Bechtel Wins Court Order to Seize Indian Assets

San Francisco, CA - May 31, 2005 Armed with a federal court ruling handed down Friday, an affiliate of Bechtel Corporation has attached all shares in Dabhol Power Corp. owned by a company controlled by the Indian state of Maharashtra, the country's commercial center and second largest state. Bechtel took action when the Indian company failed to meet a Friday deadline, set by an international arbitration panel last month, to pay Bechtel US$123 million for violations of its shareholder rights in the Dabhol power project, the largest foreign investment in India's history.

U.S. District Judge Lewis Kaplan, sitting in the Southern District of New York, signed the order directing the attachment of assets held by Maharashtra Power Development Corporation Ltd., which holds a 14.16 percent share in Dabhol Power Corp. General Electric and Bechtel hold a majority interest in DPC, which was forced to shut down in 2001 when the state of Maharashtra reneged on its legal commitments to purchase power and support completion of the second of two generating units.
Judge Kaplan's order followed a decision handed down April 27 by the International Court of Arbitration in Paris, which ruled that the Maharashtra company and the Government of Maharashtra conspired to block DPC from exercising its contractual rights to arbitrate its claims against the state of Maharashtra and government of India for the expropriation of DPC's investment. The arbitration panel gave Maharashtra until May 27 to pay the awarded damages.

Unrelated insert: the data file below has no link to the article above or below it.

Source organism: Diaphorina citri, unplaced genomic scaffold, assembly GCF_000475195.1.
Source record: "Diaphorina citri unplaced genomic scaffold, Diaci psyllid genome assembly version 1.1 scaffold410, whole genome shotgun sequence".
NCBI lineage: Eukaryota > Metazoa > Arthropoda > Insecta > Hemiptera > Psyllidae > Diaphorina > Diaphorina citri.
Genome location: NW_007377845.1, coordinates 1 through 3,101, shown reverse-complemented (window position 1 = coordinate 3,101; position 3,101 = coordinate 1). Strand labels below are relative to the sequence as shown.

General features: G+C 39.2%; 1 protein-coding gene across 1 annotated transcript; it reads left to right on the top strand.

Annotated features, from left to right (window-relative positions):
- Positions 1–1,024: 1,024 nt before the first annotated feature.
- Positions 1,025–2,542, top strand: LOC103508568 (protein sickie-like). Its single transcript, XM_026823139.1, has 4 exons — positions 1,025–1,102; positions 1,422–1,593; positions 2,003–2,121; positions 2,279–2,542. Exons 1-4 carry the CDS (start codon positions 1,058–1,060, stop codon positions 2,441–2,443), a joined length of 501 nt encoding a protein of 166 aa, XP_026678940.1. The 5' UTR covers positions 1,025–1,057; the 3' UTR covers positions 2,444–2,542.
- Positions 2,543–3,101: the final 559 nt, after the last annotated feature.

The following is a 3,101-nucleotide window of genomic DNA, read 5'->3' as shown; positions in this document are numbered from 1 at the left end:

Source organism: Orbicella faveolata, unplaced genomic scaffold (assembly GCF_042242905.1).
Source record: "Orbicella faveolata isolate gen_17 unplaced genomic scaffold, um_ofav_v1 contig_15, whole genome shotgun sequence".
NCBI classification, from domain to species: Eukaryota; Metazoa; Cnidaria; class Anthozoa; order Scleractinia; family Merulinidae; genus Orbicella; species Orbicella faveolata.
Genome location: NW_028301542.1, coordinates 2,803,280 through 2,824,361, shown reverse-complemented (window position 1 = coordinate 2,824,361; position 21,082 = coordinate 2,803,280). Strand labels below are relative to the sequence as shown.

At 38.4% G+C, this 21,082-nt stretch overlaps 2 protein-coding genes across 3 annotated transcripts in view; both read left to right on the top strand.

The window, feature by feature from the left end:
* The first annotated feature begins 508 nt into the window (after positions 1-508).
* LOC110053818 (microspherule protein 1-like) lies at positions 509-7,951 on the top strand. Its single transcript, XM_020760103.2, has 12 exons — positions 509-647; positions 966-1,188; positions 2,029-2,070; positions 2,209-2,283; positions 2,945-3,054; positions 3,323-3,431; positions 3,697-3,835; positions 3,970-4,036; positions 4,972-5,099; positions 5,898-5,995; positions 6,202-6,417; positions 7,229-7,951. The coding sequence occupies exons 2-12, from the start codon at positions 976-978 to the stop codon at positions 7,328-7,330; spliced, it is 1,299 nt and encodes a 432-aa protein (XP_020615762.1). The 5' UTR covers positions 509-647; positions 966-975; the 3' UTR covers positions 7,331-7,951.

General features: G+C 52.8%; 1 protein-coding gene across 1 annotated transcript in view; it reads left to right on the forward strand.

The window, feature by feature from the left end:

"We are disappointed that Indian authorities have given us no choice but to begin proceedings to seize their assets," said Bechtel Executive Vice President and Director Tim Statton. "Their refusal to acknowledge valid legal orders also sends a very troubling message to foreign investors whose capital and technical expertise could help modernize India's infrastructure. Nevertheless, we stand ready to help restart the much-needed Dabhol facility, once India upholds our legal rights and abides by its international obligations."

In 2003, another independent tribunal in the United States ruled unanimously in Bechtel's favor, finding that its interests in DPC were illegally taken and ordering the Overseas Private Investment Corporation, a U.S. government agency, to pay US$28.6 million in political risk insurance claims to Bechtel affiliates. OPIC has paid the award, with interest.
Bechtel affiliates in Mauritius and the Netherlands have filed two additional arbitration claims against the Government of India to recover the value of their lost investments in DPC, which could total more than US$6 billion. The Mauritius arbitration proceeding is scheduled to be heard by an independent tribunal in London in July 2005, while the Netherlands proceeding is expected to be heard in mid-2006.